I was nervous as I sat down in the movie theatre. This nervousness didn’t dissipate but intensify during the first part of Rogue One. “Oh my god, this is going to be one of the hit and miss.” Too many characters, too many places. Everything was happening too fast. Impossible to follow. I didn’t remember any of the characters’ names except the main protagonist, Jyn Erso.
All of them seem so fascinating and complicated, and yet they were not given the time to tell their stories. The monk who is not quite Jedi, but still makes it his life mission to protect an ancient Jedi temple; the rebel leader who almost confesses his guilt in doing the dirty work in the name of justice; the cargo pilot who has a revelation that makes him turn away from the Empire. And Jyn, our kick-ass lead, seems to be an erstwhile petty criminal with too much unexplained pain and anger.
Each of them deserves their own movies but we didn’t get much from them apart from skin-deep dialogues.
But when I came out of the theatre, that didn’t seem to matter much anymore. Jyn’s face still stared at me from every Rogue One poster, but this isn’t her story. Not in the sense that A New Hope is Luke’s story or the Force Awaken is Rey’s story. In those stories, hero is a singular concept. It’s a destiny. They are pulled by the force to become the Chosen Ones. The Rogue One crew is assembled almost by accident. They are not the legend, and they would never become legends in that galaxy far far away.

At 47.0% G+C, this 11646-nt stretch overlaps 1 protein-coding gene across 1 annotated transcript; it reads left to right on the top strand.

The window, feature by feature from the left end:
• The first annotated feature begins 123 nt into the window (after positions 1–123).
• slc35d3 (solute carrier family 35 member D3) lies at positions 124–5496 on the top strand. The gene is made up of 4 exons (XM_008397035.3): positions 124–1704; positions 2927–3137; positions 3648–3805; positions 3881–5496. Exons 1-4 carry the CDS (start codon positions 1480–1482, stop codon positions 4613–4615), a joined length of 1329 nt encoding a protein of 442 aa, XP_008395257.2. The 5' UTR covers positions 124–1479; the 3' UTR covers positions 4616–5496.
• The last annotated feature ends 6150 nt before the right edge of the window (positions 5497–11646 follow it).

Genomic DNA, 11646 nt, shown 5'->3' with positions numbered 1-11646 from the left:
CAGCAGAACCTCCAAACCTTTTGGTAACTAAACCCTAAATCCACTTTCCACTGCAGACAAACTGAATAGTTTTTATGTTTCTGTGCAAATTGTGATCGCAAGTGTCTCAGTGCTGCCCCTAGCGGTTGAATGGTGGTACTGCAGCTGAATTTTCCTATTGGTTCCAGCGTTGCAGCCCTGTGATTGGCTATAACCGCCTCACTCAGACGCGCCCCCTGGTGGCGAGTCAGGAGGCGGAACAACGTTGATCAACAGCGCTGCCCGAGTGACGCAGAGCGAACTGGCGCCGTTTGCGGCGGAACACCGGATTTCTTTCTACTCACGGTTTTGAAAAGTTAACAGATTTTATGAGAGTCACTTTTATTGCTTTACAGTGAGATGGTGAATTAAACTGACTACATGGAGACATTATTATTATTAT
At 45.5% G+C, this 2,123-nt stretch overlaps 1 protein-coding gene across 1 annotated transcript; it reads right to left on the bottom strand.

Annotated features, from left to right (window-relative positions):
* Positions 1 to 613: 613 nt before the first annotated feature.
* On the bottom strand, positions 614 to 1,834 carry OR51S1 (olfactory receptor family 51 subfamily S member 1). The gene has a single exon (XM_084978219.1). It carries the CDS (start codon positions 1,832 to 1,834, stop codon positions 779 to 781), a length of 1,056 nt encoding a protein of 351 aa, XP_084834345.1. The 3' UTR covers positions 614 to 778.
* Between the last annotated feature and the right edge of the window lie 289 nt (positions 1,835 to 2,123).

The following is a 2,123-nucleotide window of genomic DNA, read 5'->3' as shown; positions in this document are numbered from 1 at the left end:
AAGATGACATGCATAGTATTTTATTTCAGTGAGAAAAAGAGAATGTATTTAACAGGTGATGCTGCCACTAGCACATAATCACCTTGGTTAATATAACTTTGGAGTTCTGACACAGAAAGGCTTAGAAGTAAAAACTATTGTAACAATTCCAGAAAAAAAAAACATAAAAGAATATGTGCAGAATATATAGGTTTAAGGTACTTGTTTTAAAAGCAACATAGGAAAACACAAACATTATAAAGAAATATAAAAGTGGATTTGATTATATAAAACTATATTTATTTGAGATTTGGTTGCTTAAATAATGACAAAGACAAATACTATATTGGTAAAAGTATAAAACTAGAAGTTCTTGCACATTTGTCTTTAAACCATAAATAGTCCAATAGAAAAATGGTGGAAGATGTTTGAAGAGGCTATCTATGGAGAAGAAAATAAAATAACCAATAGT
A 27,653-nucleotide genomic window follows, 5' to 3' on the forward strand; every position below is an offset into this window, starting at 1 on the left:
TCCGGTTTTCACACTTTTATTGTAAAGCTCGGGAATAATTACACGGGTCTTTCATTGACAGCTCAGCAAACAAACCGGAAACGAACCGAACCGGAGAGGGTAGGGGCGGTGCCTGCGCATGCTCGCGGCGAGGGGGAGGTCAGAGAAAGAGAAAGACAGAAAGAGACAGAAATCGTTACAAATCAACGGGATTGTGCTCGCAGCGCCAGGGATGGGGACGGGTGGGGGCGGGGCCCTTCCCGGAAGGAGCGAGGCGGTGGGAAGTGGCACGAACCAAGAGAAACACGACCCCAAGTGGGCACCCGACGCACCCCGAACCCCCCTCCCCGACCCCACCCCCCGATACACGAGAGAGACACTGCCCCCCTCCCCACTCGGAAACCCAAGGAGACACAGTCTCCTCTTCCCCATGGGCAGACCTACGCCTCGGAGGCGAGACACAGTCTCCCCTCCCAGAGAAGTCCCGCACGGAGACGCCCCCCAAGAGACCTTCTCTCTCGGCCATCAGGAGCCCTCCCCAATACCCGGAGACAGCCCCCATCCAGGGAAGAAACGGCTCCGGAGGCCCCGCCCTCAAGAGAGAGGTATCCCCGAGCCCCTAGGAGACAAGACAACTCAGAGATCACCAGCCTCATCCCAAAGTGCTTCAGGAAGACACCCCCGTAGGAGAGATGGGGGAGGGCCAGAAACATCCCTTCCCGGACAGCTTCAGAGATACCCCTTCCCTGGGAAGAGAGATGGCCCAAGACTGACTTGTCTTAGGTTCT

Deaths, in Rogue One, happen quickly, abruptly and often quite meaningless. Many of them die without so much of an exposition. They don’t die like Ben Kenobi, but more like the rebels that got slaughtered by Darth Vadar during the final sequence. Do you remember those rebels’ names? In war times especially, deaths come in abundance, meaningless and cheap. No one remembers them.
And yet they are the key to the destruction of the Death Star. The Death Star isn’t destroyed by one fundamental design flaw that no one detected, or by the chosen one’s miraculous bombing manoeuvre. It is destroyed by many nameless sacrifices. Facing their own imminent deaths, instead of paralysed by fear, they still pass along the key to the Empire’s downfall.
In the end, I still don’t remember many of the characters’ names. And I think that is the point. Rogue One is the requiem for all the nameless heroes.
Heroism needs not be singular. The majority of us will never be Leia the brave princess, Luke the Jedi master or Han the rebel. In all political movements, there are the leaders and there are the masses. No movement can take off without either one. In most cases, the masses are the key.
The Empire will become the First Order, but there will always be resistance. In light of today’s political climate, Rogue One is indeed the film we need. Rebellions are built on hope, and the many nameless heroes.